I’ve been part of a proclaimed pacifist church all my life, but these familiar Scriptures took on new dimensions for me this week. And when we look at Christ, who is our example and in whose steps we are to follow, he “did not retaliate when he was insulted, nor threaten revenge when he suffered. He left his case in the hands of God, who always judges fairly” (1 Peter 3:23).

Justice is in the Sovereign Lord’s hands—and in His hands alone.

My hope will rest in that.

 

 

Psalm Prayer:

Lead me by your truth and teach me,
for you are the God who saves me.
All day long I put my hope in you.
(from Psalm 25:5)

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© Elaine Starner 2015 Photo credits: Thanks to Claire Pridgeon, Paul Stutzman, Lana Turner, and Mary Jane Smith for sharing photography I’ve used on this site. (Click on each name to see more.)

Standing before the throne of justice…joy or terror?

How can there be any hope for me? If the sovereign God on the throne of justice has given us His laws that determine what is right and what is wrong, and if He judges each one of us impartially and metes out justice accordingly, and if He will not be mocked and we will reap what we sow—then how can there be any hope for me?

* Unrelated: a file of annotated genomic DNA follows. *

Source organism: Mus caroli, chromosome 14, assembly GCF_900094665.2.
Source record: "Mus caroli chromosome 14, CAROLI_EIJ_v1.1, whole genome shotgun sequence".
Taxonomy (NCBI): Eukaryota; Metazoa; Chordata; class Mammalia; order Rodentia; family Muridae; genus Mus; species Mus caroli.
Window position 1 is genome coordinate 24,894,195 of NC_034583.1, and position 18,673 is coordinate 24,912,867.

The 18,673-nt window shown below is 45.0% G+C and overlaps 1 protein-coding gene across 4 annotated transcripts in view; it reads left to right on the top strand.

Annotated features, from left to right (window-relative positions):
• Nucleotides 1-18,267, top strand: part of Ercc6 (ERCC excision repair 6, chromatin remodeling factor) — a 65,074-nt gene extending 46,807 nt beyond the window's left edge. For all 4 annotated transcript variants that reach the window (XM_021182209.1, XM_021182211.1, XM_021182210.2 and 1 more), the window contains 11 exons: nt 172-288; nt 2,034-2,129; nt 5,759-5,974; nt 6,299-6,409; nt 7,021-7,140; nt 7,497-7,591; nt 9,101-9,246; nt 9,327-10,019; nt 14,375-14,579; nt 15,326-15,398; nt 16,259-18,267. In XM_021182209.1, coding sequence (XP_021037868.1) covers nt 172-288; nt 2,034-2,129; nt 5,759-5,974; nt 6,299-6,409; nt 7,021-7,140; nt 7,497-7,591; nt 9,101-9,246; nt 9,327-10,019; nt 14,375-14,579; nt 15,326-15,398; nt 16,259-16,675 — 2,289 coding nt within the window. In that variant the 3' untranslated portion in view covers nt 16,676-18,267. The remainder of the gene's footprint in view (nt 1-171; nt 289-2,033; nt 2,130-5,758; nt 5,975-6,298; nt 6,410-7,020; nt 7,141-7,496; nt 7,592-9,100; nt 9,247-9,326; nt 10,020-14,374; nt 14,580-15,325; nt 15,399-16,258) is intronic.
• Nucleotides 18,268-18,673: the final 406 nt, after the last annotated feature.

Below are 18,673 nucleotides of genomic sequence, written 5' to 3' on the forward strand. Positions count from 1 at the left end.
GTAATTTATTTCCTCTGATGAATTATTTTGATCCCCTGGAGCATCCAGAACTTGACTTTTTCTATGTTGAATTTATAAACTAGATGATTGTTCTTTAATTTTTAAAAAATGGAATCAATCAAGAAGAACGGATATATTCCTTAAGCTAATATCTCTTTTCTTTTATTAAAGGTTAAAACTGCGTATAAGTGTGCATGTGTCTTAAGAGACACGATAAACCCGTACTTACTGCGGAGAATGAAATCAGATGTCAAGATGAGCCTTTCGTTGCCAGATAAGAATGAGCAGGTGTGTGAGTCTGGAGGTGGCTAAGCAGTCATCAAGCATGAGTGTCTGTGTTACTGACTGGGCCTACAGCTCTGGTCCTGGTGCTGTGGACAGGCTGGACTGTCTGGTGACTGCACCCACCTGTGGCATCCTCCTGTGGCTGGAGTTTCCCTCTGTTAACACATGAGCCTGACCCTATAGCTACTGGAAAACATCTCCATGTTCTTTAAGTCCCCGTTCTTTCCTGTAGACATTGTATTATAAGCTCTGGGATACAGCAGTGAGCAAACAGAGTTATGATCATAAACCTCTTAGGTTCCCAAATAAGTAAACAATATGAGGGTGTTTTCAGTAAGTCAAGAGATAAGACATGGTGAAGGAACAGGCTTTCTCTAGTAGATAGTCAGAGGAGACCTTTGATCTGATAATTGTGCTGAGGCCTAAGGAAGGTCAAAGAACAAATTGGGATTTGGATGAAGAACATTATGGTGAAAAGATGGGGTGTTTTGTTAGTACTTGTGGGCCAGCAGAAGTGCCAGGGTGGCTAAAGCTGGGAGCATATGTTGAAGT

One of the Proverbs says that justice is a joy to the godly, but terrifies evildoers. On which side of that comma are you?

Here is the greatest hope—the sure confidence—that the children of God hang onto: Because Christ died and bore my punishment for breaking God’s law, I stand before the throne of justice and I’m acquitted.

A just man died to pay for my unjust deeds, and I’m released from the guilt of my wrongdoing.
It goes against all human logic and reasoning.

It’s a gift. Because the righteous, holy God loves the people He created.

Amazing grace.

I have been talking with another daughter of God about diving into a project that is much, much bigger than either of us. If we look at it with earth-dimmed sight, it’s overwhelming. But we’ve got our eyes of faith wide open. She said, her face beaming, “I’m not afraid to take this on, because I’m holding the hand of the One who created the universe!”

You are too, my sisters and brothers. That is what Jesus did for us. Instead of living in fear and terror of God’s justice (which we deserve, admit it), we walk our journeys with Him holding our hands.

Our wrongdoings have been wiped from His sight and His memory.

Amazing grace.

Jeremiah recorded these words from the Lord:

“Don’t let the wise boast in their wisdom,
or the powerful boast in their power,